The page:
But if more people are cycling because their friends are cycling, why aren’t more Black people cycling? Don’t they have friends, too? Yes, but it’s a well-studied fact that social networks are often less racially and ethnically diverse than we think.
Typically, when scholars study the racial homogeneity of social networks, their aim is to learn whether and how they work to disadvantage minorities by providing whites with privileged access to valuable resources such as jobs. If, for example, what matters most in getting a job is not what you know but who you know, and whites have historically dominated the most sought-after jobs, then it’s easy to see why homogeneous networks might be troubling.
But racially homogenous networks can also serve as conduits for the racially differentiated spread of healthy behaviours, and one of these is cycling.
This point finds some support when we look at the neighbourhoods where cycling rates are highest. In Toronto, the areas with the highest number of utilitarian cyclists (including Parkdale, Little Portugal and nearby ‘hoods) tend to be in the west end.
Although these neighbourhoods aren’t among the city’s whitest, they’re not the Blackest either.
Angus Whitley of Bloomberg describes a strict regime for cycling in Sydney that I actually think is defensible if flawed. You?
Australia’s newest piece of criminal legislation is among the toughest in the world. The target: cyclists.
In a week, riders in Sydney and the rest of New South Wales state will be subject to a package of new laws aimed at cutting deaths and the more than 1,000 serious injuries a year among cyclists.
The penalty for cycling without a helmet more than quadruples to A$319 ($229), stiffer than many speeding fines for drivers, and riders jumping a red light will get a A$425 fine. Adult riders will have to carry identification, or face a A$106 penalty from March 2017.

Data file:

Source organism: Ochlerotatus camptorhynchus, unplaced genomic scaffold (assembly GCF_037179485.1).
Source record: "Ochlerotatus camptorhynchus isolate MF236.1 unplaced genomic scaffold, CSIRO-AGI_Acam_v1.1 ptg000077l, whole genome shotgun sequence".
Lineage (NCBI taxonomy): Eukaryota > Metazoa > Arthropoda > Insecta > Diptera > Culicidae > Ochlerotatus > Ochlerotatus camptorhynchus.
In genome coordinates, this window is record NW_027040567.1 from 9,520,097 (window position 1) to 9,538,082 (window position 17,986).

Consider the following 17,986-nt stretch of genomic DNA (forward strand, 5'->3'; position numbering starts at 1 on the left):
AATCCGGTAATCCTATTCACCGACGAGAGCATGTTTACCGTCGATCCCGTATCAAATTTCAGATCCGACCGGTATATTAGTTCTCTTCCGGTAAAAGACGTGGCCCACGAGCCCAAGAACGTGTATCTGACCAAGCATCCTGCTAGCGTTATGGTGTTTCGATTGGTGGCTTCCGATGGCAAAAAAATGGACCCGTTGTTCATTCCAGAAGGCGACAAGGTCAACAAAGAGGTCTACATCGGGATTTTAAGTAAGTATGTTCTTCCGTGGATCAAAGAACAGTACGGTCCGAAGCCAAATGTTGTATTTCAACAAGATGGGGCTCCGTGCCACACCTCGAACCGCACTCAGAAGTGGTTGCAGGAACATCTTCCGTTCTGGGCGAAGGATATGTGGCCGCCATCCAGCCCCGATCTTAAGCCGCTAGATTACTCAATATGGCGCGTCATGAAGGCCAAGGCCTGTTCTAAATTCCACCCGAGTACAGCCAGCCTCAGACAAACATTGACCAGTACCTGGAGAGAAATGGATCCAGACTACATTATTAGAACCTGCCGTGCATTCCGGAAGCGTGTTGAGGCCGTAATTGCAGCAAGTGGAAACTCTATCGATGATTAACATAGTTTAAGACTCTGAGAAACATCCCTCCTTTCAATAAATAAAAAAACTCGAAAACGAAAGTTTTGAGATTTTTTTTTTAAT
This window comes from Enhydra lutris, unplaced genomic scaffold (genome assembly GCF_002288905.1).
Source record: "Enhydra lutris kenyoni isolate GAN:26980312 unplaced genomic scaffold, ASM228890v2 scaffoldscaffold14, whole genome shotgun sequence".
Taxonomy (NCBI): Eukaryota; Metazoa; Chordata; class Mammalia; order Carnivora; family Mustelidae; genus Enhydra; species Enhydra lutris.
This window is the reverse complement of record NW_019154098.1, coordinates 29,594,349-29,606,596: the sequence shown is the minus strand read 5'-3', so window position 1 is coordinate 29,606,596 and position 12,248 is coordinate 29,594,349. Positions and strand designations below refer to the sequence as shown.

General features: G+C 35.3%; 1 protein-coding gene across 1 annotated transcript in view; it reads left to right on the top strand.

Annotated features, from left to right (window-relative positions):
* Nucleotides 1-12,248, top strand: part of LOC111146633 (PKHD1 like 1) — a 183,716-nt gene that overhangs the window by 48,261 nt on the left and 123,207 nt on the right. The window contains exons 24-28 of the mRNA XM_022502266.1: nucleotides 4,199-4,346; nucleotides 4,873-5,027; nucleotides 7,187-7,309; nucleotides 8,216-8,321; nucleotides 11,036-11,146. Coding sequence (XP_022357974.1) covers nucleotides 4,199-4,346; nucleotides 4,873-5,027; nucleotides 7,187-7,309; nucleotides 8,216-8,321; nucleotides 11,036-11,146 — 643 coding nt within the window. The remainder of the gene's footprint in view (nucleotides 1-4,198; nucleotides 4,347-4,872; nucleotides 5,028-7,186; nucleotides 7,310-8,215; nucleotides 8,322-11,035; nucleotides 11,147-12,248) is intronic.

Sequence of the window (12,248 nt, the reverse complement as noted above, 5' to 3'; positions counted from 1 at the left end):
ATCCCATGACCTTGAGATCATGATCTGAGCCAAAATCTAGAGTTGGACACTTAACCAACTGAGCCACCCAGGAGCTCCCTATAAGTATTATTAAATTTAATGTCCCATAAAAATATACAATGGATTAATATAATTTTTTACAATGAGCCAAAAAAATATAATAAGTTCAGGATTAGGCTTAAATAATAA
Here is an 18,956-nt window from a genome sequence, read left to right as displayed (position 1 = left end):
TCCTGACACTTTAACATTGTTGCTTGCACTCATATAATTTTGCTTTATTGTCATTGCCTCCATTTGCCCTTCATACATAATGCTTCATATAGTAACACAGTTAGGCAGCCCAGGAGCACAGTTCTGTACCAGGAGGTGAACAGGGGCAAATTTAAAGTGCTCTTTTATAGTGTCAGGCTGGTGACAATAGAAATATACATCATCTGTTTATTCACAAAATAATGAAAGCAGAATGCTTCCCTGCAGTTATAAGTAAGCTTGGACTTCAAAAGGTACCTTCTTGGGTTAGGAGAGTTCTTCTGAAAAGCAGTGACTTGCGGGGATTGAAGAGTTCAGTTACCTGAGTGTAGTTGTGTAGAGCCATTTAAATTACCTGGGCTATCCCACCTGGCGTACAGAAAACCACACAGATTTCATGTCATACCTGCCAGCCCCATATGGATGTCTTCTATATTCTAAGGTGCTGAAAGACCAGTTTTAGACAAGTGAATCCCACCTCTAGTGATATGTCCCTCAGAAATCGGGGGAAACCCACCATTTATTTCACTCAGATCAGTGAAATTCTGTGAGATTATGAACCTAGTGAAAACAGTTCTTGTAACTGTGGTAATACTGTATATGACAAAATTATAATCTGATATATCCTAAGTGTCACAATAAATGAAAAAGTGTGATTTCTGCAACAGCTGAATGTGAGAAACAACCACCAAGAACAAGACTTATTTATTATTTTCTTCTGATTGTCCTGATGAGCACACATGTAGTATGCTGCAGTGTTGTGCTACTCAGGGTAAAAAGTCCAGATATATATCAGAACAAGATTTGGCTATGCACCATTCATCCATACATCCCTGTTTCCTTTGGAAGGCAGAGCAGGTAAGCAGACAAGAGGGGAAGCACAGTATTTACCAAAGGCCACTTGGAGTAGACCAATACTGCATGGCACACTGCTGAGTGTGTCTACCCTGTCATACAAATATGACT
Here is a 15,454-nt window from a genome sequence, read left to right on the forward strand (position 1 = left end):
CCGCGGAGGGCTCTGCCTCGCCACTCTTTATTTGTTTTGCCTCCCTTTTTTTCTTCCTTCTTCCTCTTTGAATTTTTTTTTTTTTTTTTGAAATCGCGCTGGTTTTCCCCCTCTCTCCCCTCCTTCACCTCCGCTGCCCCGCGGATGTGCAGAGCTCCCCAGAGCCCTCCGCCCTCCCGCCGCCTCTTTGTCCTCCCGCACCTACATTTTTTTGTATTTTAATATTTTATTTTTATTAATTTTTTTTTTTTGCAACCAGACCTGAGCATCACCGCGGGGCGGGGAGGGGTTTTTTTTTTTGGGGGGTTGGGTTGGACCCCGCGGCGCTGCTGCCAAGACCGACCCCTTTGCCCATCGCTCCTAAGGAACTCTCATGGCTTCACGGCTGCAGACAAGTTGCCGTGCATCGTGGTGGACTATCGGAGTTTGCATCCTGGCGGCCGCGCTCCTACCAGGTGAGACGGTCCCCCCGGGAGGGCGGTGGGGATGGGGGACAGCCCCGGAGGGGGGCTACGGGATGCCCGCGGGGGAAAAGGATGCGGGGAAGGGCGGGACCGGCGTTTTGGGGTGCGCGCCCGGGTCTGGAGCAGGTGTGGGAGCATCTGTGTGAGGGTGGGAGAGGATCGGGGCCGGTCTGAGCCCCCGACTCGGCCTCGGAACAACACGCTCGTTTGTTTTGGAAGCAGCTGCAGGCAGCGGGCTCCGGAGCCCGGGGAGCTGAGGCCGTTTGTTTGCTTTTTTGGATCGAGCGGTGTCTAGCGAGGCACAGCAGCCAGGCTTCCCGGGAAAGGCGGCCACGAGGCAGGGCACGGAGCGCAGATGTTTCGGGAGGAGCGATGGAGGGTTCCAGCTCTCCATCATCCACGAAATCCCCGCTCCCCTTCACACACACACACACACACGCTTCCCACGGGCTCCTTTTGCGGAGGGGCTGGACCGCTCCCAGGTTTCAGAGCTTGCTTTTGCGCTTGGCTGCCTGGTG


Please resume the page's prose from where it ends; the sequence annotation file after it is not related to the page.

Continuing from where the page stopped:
Cycling advocates say the crackdown will deter people from saddling up and worsen motorized congestion that’s already grinding down Australia’s biggest cities. Without better planning, the economic cost each year of such gridlock will quadruple to A$53 billion by 2031, according to government agency Infrastructure Australia.
“This legislation is reaching new lows,” said Chris Rissel, a professor at the University of Sydney’s school of public health who has researched the benefits of cycling for 15 years. “There are many things that could be done to make cycling safer and to encourage more people to ride. These things are not it.”
Tougher rules, which come into force March 1, are needed because on average 11 cyclists die and 1,500 are seriously injured each year in New South Wales, said Bernard Carlon, executive director of the government’s Centre for Road Safety.
Spacing Toronto’s Dylan Reid writes about the idea of food bikes in Toronto.
This spring, I was fortunate to be able to spend a few days in Paris. The city is in the midst of trying to reclaim the banks of the Seine river as public space (rather than abandoned industrial or vehicle traffic space). On one low-lying outcropping the city had built a simple park with chairs (awesome chairs — see photo below) — and in that park was a food bike, selling fantastic sandwiches.
My thought, of course, was, could we have food bikes in Toronto? Apart from the wow factor, the concept has several advantages. They are temporary, emissions-free, and mobile. Bikes can reach places vehicles would have a hard time with: the Paris park was only accessible by a ramp, more easily maneouvered by a bike than a vehicle. The park was a bit out of the way, but a food bike has lower overhead than a truck or a full food stand, so doesn’t have to sell as much to make money. And a food bike is temporary, so it doesn’t even have to open at times when no-one will be around, or can go to different locations depending on demand. It doesn’t need to run a motor, so its emissions are far lower than a food truck, and lower too than a food stand that has to be brought in and out by motor vehicle.